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  • Magic Flutes & Enchanted Forests: The Supernatural in Eighteenth-Century Musical Theater
  • Pannill Camp (bio)
Magic Flutes & Enchanted Forests: The Supernatural in Eighteenth-Century Musical Theater. By David J. Buch. Chicago: The University of Chicago Press, 2008; 480 pp.; 4 color plates, 6 halftones, 51 musical examples. $50.00 cloth.

In his 1733 Discours sur les Spectacles, the Jesuit Charles Porée praised theatre's ability to enliven textual lessons: "If examples attached to dead letters, [...] still have a sort of soul, a vestige of their ancient warmth, then what force and life will they have when they are reborn in action, when they are vivified by the fire of movement, when they themselves speak to the heart, to the ear, to the eye [...]! Such is the innocent magic the stage proposes." Many of Porée's contemporaries, of course, disputed theatre's innocence, and by 1752 stage magic was itself caught up in a public debate known as the Querelle des Bouffons. Amidst rhetorical volleys over the comparative merits of French and Italian opera, writers assailed or defended "marvelous" representations—the sundry flights, charms, transformations, and apparitions that populated France's Enlightenment-era musical stage. Some saw these effects as harmless amusement; others considered them a decadent scourge that squandered the edifying potential of the theatre.

One of the achievements of David J. Buch's impressive Magic Flutes & Enchanted Forests is that it provides context for deciphering this midcentury controversy. Buch extensively and meticulously documents supernatural events in French, Italian, and German musical genres—proving along the way that these became a staple of the popular stage even as European natural philosophy attempted to consolidate a rationalized, experience-based world picture hostile to metaphysics and superstition. He argues that, in fact, new musical conventions denoting le merveilleux arose partly in reaction to the Enlightenment's disenchantment of music as a whole; "its presence alone no longer indicated a supernatural character or event. Music moved to the mortal, rational, and natural realm" (359). Thus stripped of its supernatural aura, the music that helped frame representations of otherworldly phenomena increasingly took on a "descriptive" function as composers deployed a new vocabulary of musical imagery to set apart the new understanding of the paranormal.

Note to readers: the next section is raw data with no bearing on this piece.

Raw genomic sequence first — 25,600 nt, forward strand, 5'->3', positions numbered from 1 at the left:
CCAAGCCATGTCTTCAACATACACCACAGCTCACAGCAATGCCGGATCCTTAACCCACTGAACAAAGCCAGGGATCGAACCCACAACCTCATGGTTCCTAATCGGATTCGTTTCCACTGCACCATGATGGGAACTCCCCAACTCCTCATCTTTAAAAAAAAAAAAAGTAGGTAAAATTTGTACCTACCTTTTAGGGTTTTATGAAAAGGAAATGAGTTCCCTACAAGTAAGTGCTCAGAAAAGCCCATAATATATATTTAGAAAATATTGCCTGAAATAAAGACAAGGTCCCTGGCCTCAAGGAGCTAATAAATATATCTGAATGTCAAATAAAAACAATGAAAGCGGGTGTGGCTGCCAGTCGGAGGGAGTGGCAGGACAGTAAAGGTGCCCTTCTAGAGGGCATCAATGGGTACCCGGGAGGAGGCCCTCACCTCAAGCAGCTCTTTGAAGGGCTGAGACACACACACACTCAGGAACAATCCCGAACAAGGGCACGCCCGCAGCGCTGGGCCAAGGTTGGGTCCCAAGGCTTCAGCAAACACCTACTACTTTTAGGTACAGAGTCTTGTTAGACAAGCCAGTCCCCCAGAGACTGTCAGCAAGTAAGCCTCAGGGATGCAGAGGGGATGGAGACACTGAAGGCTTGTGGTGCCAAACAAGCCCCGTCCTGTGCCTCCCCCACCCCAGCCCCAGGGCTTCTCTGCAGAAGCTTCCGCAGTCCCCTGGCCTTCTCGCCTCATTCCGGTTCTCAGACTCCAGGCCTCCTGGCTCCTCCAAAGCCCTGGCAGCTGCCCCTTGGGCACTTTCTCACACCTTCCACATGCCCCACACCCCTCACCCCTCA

This analysis, while convincing, is confined to the book's preface and brief postscript and seems remote from his procedure in the main chapters. Buch is concerned foremost with correcting the long-standing neglect of a significant genre in 18th-century music. He aptly points [End Page 229] out that no book-length work apart from a German dissertation of 1896 on fairy-tale opera has examined the "magic opera" of the 18th century. Modern histories have tended to either minimize supernatural opera in service to narratives that foreground the reformist polemics of Diderot and Rousseau, or else denigrate the plays as vehicles for trivial machine-driven effects. Against such commonplaces, Buch has compiled an encyclopedic survey of examples from Continental theatre detailing examples of supernatural, magical, or otherwise marvelous theatre scored by the major French, Italian, and German composers, and many lesser-known figures.

Because its scope well exceeds the operatic tradition, Magic Flutes & Enchanted Forests will doubtless prove an important resource for students and scholars of 18th-century theatre. Buch does not merely build on the studies of official opera by adding a few case studies from mixed, comic, or popular theatre genres, but dedicates whole chapters to France's Opéra-comique and Italian comic genres that match his attention to grand opera. These chapters, along with shorter sections on Viennese magic comedy, "false magic" stories, German fairy-tale theatre, and Haydn's marionette plays pursue the supernatural into less-traveled regions of the 18th-century theatrical imaginary. The study also details patterns of influence and appropriation of source material, particularly the diffusion of commedia dell'arte scenarios in France and Germany, and the staging of German fairy-tale collections in the 1780s.

The author's procedure for most operas and plays is to pair plot synopsis with analysis of the extant musical accompaniment. The synopses disclose some delightfully eccentric Enlightenment-era visions: Lorenzo Da Ponte's L'arbore de Diana features a...


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pp. 229-231
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